I have had a passing acquaintance with Hudson for some time, but it is only recently that I’ve had to get down and dirty with it. For one reason or another, much of the build infrastructure work for my current project has fallen on me. This has allowed me to become much more involved with Hudson on a daily basis, and I have to say I’m loving it.
Hudson is a continuous integration environment. We have configured it to check code out of our subversion repository on a regular basis, run the build scripts, gather the cobertura code coverage, junit test reports, findbugs reports, etc., and have these metrics published and trended over time. I think I can speak for my team when I say, we’ve found it a boon to be able to regularly build our system in a clean environment, and gain such insight into our code quality.
So without further ado, I present instructions to allow you to set your own build system up in 20 minutes or less. Continue reading →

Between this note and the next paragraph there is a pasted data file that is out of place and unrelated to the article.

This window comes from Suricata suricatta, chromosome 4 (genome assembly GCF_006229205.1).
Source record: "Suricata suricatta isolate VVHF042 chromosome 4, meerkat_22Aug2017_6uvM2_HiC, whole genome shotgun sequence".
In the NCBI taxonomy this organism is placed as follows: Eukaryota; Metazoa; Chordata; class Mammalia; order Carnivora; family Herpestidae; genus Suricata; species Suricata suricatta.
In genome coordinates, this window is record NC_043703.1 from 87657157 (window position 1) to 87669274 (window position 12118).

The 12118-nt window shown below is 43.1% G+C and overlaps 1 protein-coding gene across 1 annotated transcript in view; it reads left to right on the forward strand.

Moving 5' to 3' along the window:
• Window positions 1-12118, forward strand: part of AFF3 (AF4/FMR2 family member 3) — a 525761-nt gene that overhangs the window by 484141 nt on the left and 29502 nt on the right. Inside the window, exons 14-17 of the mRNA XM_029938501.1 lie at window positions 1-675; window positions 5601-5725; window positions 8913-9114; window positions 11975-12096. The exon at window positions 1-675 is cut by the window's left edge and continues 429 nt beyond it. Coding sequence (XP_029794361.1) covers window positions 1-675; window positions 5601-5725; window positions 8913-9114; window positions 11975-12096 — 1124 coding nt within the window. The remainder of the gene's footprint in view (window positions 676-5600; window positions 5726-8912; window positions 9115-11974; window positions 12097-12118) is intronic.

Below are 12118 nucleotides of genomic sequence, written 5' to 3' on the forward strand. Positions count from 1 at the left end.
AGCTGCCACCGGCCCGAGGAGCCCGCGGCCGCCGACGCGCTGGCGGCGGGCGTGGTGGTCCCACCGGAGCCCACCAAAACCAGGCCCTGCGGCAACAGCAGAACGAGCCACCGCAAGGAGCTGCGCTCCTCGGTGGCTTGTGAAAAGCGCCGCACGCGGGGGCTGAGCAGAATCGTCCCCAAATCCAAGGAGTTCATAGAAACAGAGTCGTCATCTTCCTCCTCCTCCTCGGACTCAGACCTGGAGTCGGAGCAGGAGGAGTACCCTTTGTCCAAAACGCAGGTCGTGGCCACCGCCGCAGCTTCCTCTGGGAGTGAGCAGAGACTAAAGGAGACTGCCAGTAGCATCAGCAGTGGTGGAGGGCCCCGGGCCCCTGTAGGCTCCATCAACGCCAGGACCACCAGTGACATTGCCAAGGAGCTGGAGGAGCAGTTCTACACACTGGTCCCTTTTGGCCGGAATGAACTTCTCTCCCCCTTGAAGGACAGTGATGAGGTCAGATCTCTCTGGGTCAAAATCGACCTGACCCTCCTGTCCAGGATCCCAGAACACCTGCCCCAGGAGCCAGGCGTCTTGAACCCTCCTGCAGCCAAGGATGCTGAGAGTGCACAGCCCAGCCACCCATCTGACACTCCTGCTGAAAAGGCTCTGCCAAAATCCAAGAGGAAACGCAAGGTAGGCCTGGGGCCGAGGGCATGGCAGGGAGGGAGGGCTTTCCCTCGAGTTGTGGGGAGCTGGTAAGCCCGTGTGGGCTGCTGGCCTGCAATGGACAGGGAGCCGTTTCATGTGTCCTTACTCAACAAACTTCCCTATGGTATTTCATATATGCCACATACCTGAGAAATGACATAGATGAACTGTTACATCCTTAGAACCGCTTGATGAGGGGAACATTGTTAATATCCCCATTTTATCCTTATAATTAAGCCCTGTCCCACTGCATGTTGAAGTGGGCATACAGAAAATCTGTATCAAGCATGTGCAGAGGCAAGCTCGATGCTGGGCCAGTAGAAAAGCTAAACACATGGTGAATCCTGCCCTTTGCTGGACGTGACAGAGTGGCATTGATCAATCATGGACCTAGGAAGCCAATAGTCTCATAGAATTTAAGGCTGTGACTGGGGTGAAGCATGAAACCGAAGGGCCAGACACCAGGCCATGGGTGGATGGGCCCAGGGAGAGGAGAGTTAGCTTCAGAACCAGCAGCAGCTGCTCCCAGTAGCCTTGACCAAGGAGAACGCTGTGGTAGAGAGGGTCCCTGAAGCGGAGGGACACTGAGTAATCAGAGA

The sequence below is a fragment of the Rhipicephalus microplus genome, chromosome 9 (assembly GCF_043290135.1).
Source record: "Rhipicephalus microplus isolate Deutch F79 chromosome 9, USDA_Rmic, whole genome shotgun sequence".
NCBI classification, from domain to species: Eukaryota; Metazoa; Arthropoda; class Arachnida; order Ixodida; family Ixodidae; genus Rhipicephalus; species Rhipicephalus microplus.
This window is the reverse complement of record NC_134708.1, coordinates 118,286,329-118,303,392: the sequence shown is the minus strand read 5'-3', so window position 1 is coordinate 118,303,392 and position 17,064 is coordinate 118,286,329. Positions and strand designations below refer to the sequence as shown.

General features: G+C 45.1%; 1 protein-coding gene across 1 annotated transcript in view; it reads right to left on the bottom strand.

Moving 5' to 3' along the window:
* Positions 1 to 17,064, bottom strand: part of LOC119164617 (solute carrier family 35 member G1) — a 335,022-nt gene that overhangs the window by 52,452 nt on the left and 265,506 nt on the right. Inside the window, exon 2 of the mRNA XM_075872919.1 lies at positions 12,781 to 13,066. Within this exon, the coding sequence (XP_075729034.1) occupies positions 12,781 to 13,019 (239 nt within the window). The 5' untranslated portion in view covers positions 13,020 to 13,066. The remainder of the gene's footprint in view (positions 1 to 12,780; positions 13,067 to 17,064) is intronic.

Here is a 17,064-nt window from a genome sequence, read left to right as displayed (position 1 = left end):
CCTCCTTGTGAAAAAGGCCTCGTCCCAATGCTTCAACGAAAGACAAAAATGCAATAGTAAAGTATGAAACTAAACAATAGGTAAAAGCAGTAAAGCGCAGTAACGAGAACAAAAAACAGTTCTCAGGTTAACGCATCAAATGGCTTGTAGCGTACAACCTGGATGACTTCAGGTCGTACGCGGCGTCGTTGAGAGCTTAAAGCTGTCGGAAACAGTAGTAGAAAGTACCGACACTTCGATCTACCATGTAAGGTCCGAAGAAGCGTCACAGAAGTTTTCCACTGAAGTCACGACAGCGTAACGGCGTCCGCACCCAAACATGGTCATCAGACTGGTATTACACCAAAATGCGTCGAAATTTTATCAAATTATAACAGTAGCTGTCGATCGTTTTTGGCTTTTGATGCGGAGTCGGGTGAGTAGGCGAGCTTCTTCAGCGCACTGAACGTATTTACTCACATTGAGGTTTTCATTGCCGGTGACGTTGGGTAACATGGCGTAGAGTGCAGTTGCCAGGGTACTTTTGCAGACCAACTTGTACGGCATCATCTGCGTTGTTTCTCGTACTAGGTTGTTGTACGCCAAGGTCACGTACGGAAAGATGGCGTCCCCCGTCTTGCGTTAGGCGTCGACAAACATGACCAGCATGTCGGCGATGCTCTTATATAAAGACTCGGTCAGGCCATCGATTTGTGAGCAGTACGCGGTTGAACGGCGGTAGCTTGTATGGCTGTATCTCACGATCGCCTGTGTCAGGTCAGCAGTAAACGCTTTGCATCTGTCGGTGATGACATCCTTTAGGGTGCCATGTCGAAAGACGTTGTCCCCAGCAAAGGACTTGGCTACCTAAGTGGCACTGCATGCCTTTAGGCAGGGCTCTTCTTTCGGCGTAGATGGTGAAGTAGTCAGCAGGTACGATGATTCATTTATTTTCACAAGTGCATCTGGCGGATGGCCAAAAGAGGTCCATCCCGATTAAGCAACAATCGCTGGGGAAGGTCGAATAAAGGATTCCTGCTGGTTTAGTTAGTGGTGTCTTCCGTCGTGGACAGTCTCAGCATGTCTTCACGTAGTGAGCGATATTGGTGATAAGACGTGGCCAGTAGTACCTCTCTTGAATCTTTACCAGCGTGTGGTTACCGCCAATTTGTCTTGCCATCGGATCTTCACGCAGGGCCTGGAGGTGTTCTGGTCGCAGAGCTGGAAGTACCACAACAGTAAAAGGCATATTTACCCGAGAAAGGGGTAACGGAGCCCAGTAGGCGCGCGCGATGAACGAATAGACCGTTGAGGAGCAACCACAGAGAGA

Download the installation jar for GlassFish. I went with GlassFish V2, since this is the latest stable release, though I think this technique will work with any version listed on the download page.
2. Install it
The GlassFish V2 Installation instructions show how to install it once download is complete. The problem with the GlassFish installer is that it does not register as a service with Windows, so once you log out, the GlassFish instance will terminate.
3. Register as a Service.
There are a few ways of doing this. The Hard Way, or my favourite the Easy Way. Once the service is registered, GlassFish will continue to run once you log out, and can be controlled through the Services applet from Control Panel, though continued use of asadmin is recommended.
Alternatively, use Ubuntu, where you can install GlassFish as easy as:
The Services control panel applet is pretty handy for starting, stopping or otherwise configuring the services on your Windows operating system. That said, every now and again, as a software developer, I have to install or remove a service that I’m working on. Here’s how: